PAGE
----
All my old friends
They don’t know me now

The Climax

Throughout the whole album, we see both adults and children feeling like they don’t have a home and life to call their own and failing to address these feelings in constructive ways: some resorted to expressing their bitterness in unhealthy ways (the kids in “Month of May” and “Rococo” and the people drowning themselves in instant gratification in “We Used To Wait”), some retreated to the past for sanctuary (the driver in “Sprawl I: Flatland” and “Wasted Hours”), while others just gave up altogether (the “Modern Man” and the last remaining “unplugged” person in “Deep Blue”). Practically all these characters share one truth in common: they have all failed to “wake up”, either from failing to achieve an epiphany and giving up, crossing their arms and stubbornly not trying, or pouring their souls into technology or old memories in an effort to escape a life they’re unhappy with. In the case of the driver in “Sprawl I (Flatland)”—the first of the album’s two-part climax—he attempts dealing with his emotions by visiting his old childhood house in an attempt to convince himself there was once not just a house there, but a home. As you’d expect given the album’s track record, his trip fails to fill the void he feels in his heart as he realizes his childhood home was nothing more than “the house where we used to stay”.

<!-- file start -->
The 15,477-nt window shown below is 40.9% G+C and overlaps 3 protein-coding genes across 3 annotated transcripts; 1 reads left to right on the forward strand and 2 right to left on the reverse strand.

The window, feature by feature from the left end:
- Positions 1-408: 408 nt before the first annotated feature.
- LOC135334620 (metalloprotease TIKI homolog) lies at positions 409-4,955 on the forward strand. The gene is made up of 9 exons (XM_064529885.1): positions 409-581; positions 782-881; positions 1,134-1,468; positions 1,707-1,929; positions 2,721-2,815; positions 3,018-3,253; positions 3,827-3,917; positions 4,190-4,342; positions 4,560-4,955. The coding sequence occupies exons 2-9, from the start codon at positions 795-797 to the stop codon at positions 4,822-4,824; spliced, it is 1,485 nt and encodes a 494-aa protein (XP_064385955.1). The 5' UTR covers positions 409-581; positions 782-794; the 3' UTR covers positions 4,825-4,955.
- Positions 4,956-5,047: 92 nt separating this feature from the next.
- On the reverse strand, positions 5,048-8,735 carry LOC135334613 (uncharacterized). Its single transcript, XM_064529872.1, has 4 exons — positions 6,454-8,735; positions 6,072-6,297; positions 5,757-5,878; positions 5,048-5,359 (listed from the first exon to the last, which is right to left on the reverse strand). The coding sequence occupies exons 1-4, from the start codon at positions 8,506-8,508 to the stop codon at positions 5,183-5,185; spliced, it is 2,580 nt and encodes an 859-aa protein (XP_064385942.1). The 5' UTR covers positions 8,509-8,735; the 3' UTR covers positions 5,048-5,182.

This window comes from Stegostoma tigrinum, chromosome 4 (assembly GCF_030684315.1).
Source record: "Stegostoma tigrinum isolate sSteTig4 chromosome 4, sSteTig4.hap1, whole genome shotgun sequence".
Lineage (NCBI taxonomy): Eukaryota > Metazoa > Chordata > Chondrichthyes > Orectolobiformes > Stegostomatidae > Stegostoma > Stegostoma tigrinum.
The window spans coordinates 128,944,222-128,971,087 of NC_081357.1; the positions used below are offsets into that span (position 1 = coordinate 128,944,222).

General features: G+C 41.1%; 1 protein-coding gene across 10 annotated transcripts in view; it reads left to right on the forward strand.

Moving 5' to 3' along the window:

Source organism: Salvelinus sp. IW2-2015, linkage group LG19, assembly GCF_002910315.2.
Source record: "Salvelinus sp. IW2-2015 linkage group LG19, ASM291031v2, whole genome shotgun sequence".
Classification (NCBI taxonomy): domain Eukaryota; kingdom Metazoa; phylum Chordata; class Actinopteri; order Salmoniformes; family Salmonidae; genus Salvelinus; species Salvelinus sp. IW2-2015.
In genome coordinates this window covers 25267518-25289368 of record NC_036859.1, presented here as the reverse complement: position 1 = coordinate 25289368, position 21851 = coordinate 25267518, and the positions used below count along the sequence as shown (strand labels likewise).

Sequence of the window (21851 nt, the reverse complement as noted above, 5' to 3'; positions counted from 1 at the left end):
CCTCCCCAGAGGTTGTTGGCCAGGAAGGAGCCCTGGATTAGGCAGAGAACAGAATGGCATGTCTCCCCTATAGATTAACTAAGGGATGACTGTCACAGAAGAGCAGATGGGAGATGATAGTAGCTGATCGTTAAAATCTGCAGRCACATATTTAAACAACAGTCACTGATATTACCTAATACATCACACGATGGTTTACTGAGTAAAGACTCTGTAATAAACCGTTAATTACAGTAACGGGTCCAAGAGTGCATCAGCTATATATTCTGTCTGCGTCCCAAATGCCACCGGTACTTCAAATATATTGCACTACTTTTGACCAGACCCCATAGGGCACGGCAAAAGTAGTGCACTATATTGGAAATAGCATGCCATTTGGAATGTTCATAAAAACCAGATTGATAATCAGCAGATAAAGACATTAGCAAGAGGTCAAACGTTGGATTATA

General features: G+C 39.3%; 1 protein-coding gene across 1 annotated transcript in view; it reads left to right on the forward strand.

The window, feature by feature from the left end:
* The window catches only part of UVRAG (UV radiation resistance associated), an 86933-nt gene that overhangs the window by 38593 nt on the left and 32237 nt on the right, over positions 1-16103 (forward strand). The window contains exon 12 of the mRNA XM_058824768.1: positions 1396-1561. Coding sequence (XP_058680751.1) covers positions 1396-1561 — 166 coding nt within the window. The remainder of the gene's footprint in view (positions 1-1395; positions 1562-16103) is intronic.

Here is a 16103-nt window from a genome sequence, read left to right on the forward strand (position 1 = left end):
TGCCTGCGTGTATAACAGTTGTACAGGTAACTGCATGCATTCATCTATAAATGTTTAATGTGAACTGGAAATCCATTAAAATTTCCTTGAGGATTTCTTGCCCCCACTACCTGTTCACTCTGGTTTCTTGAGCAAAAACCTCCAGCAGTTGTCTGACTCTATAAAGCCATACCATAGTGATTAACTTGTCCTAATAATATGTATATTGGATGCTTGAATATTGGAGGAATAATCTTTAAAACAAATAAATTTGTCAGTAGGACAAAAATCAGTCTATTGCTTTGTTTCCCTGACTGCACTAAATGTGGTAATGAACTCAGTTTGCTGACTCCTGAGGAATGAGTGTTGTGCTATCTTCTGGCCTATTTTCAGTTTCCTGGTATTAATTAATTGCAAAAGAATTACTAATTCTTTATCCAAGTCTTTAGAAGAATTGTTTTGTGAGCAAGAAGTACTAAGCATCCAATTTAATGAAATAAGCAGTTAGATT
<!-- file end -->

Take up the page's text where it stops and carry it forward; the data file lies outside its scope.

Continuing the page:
Enter “Sprawl II (Mountains Beyond Mountains)”, a thunderous, joyous dance celebrating all the emotions explored on the album. You read that right, celebrating. Over groovy instrumentals akin to Blondie’s “Heart of Glass”, Régine belts out her desire to drop everything and run away from the unnatural florescent lights the endless, dead shopping malls around her bring, to once again experience the wildness of a dark night. While in isolation the lyrics themselves aren’t particularly hopeful, Régine’s delivery and supercharged instrumentals transform what perhaps could have been another depressing song into an inviting rallying call for listeners to join her in dance.

As the song draws near it’s end, bell-tower like “gongs” sound in the distance, piercing through the slowly fading instrumentals. It’s as if it’s struck midnight in the middle of a vast mall parking lot, it was so brightly lit you didn’t even notice it was night. Finally, with a dreamy, rose-tinted refrain of the self-titled opening track, the album draws to a close.